Cybersecurity specialists Check Point Software Technologies (NASDAQ:CHKP) and FireEye (NASDAQ:FEYE) have enjoyed divergent fortunes on the stock market after their latest set of results. While Check Point's light forward guidance issued in July took a toll on investor confidence, FireEye has gone from strength to strength on the basis of robust growth in its subscription business that helped it post a sunny outlook.
But does FireEye's momentum make it a better bet than Check Point, or does the latter offer more value after its latest dip? Let's take a look.
The case for FireEye
FireEye has executed a terrific turnaround after a slow start to the year, thanks mainly to accelerated growth in the subscription business, which has brought sustained profitability within its reach. As it stands, the cybersecurity player now gets 83% of its revenue from the subscription side of the business, up from 77% in the year-ago quarter.
The company has vastly reduced its reliance on product revenue (which fell 23% year over year last quarter) as it shifts gears to bring in more subscription revenue. The strategy has worked wonders for FireEye's margins, helping it cut down the loss per share from $0.33 to just $0.04 year over year.
This isn't surprising: Higher subscription revenue means the company has to spend less money on customer acquisition, as it gets repeat purchases and recurring revenue from its existing client base. As a result, it cut its operating expenses by almost a fourth on a year-over-year basis last quarter, driven by a steep decline of 26% in sales and marketing outlay.
In the quarters ahead, FireEye's push toward profitability will probably be helped by the Helix security platform, which now offers comprehensive cybersecurity features to customers after the addition of new modules. This platform's scalability allows it to be deployed by small and big clients alike, paving the way for FireEye to tap the security-as-a-service space that is estimated to grow at an annual rate of 19% until 2021.
In fact, FireEye is already reaping the benefits of the comprehensive Helix platform in the form of an increase in cross-selling of other services. CTO Grady Summers has pointed out that FireEye saw "more than $2 of additional product and subscription pull-through for every $1 that a customer spent on Helix" over the second quarter.
So FireEye should be able to sustain its impressive momentum, provided it keeps executing its subscription strategy flawlessly.
The case for Check Point Software
Check Point Software's recent troubles are a result of Yom Kippur, a holiday in Israel (where the company is based), falling on the last day of the quarter this year. The company has taken a cautious approach and issued low guidance since it gets a substantial amount of business during the closing days of the quarter.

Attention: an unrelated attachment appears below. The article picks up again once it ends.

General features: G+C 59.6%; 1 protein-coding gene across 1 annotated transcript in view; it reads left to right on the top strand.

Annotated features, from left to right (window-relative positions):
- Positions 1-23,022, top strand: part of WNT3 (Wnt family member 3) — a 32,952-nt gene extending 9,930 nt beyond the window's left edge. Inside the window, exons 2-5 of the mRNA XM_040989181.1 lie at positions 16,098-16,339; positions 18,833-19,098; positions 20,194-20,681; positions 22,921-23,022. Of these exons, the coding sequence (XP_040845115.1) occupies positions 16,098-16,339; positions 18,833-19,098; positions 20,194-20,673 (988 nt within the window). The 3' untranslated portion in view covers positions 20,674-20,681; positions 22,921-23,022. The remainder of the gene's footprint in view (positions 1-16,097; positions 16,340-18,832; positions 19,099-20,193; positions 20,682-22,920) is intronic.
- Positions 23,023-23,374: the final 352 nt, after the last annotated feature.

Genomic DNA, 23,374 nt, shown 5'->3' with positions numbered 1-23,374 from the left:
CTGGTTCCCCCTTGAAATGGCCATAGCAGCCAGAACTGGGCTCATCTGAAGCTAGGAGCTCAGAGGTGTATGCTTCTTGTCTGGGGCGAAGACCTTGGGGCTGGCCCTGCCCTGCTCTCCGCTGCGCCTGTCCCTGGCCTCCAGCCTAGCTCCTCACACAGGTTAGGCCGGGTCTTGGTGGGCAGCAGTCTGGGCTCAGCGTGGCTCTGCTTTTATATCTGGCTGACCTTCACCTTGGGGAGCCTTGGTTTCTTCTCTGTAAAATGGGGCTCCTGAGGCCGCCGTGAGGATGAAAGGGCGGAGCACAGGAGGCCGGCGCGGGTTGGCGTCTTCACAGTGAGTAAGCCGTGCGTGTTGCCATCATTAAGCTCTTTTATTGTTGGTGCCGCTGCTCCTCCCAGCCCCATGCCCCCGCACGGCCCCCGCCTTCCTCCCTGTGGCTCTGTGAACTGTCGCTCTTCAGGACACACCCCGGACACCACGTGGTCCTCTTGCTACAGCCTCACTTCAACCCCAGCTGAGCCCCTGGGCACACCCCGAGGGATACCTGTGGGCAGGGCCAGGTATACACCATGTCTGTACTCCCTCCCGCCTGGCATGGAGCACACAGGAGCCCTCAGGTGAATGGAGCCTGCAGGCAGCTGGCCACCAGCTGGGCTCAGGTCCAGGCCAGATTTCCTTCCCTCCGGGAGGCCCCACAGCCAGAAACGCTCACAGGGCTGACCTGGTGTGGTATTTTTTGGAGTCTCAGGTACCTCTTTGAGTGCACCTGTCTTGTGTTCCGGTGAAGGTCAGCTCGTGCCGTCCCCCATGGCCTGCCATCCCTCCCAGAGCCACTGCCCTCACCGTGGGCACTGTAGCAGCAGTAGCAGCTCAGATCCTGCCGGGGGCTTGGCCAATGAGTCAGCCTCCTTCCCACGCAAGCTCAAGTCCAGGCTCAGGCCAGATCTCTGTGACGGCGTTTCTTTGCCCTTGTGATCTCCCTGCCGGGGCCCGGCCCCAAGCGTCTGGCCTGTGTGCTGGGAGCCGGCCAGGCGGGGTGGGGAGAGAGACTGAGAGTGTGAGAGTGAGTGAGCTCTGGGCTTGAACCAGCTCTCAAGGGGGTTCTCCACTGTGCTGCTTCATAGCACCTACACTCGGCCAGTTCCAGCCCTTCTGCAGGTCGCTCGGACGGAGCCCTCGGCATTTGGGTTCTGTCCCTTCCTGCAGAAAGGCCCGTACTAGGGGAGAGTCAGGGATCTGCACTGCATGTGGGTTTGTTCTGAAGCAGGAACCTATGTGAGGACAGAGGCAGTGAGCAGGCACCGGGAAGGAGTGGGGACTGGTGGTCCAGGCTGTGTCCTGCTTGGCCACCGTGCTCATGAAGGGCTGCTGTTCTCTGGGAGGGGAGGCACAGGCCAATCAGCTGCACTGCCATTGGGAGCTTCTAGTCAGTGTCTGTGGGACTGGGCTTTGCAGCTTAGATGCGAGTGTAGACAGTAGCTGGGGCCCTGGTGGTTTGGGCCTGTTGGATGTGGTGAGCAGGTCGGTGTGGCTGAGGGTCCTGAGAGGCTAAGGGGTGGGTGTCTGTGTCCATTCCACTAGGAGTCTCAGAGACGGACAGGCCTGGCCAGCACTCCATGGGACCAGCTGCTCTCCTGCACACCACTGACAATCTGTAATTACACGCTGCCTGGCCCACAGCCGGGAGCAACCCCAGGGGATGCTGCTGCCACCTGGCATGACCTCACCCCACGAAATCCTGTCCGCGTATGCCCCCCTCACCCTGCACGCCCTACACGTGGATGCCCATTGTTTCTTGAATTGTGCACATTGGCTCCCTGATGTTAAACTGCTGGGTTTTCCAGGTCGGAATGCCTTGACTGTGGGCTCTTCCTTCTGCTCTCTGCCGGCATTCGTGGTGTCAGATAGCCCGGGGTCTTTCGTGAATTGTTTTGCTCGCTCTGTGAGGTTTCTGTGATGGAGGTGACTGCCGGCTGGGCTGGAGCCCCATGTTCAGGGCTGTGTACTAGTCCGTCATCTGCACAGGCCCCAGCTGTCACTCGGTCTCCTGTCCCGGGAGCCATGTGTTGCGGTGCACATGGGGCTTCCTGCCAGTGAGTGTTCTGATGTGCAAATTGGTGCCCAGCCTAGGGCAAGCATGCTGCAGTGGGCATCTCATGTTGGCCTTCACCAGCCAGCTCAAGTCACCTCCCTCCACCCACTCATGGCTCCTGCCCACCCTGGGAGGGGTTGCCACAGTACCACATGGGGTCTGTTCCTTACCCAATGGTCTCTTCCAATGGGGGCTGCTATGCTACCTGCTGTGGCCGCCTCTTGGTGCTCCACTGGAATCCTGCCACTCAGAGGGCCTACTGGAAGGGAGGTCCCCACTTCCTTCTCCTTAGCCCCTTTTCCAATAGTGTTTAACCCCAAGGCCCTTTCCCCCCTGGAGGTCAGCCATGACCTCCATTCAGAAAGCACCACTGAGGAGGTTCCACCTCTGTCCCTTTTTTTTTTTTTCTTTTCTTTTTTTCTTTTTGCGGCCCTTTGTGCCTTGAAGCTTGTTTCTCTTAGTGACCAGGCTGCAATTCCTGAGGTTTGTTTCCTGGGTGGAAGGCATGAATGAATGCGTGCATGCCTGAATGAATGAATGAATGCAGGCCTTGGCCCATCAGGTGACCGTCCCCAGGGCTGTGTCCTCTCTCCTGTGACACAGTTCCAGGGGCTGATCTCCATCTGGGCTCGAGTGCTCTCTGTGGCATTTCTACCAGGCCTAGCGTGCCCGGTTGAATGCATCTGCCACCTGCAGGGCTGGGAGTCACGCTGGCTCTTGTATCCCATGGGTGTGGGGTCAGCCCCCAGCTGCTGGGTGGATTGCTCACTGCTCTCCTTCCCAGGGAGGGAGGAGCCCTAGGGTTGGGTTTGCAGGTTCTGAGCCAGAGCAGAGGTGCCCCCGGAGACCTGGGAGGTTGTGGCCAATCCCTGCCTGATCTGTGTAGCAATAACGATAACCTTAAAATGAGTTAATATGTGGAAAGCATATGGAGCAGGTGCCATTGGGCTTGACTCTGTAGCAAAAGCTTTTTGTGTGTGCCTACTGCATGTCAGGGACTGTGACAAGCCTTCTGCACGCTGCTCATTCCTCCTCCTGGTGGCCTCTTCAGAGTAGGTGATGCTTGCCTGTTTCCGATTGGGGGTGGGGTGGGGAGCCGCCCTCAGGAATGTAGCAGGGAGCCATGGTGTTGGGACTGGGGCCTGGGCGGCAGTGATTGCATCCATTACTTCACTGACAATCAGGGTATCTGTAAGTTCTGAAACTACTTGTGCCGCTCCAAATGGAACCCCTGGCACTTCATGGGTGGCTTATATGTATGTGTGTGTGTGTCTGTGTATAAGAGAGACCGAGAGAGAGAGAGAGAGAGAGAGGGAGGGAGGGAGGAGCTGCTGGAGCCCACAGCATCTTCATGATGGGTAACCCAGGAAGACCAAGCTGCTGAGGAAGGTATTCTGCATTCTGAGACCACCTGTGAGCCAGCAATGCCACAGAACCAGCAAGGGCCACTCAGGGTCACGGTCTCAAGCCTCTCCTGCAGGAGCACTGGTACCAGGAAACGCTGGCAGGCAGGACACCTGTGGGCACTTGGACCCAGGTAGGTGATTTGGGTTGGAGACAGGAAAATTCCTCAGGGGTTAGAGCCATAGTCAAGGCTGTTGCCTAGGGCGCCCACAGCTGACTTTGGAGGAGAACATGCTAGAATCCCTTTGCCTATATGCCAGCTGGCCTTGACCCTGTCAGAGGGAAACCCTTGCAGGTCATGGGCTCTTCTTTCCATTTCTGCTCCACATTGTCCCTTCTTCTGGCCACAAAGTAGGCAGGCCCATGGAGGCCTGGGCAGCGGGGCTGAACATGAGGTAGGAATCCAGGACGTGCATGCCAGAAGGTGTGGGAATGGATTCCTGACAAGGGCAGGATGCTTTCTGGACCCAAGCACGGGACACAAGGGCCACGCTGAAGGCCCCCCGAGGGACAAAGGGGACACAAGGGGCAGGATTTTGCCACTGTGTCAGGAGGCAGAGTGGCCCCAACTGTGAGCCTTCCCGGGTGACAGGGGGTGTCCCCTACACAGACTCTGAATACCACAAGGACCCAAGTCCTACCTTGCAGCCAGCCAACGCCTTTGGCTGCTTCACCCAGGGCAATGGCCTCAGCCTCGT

So investors shouldn't be hitting the panic button as the company's long-term growth story is still intact. Like FireEye, Check Point is now relying more on subscription sales to boost profitability.
The company saw a 27% spike in sales of subscription blades (security applications and modules) last quarter, pushing its subscription business to 25% of overall revenue. As a result, Check Point's operating expense growth slowed down to less than 8% last quarter as compared to the double-digit growth seen over the past couple of years.
Check Point can afford to spend more money to push its subscription business as it is spending less than 25% of its revenue on sales and marketing. By comparison, FireEye spends around 48% of its revenue on selling and marketing.
Furthermore, Check Point is looking to capitalize on the recent spate of cyberattacks through its recently launched consolidated security platform -- Check Point Infinity. This architecture can provide security across different platforms, including the cloud, enterprise networks, and mobile.
This integrated security platform puts Check Point at par with other cybersecurity providers such as FireEye, allowing it to provide multiple threat-prevention and detection modules to organizations of varying sizes. More importantly, Check Point is financially well-placed to push this platform to more customers, which could be a key differentiator when considered as an investment alongside FireEye.
Check Point has a solid cash position of $1.6 billion and no debt. This compares favorably to FireEye's cash position of $870 million and debt of $760 million. Check Point, therefore, can afford to either take on debt or spend its cash to attract more customers by way of product development or by pouring more money into sales and marketing.
Furthermore, Check Point has already attained profitability and it can keep getting better as subscription sales increase. On the other hand, FireEye needs to rapidly bring down its expenses to get where Check Point is, and it will be prone to volatility if it fails to live up to Wall Street's expectations. As a result, Check Point Software seems to be the safer cybersecurity play right now, given its track record and robust balance sheet.
Harsh Chauhan has no position in any of the stocks mentioned. The Motley Fool owns shares of and recommends Check Point Software Technologies. The Motley Fool recommends FireEye. The Motley Fool has a disclosure policy.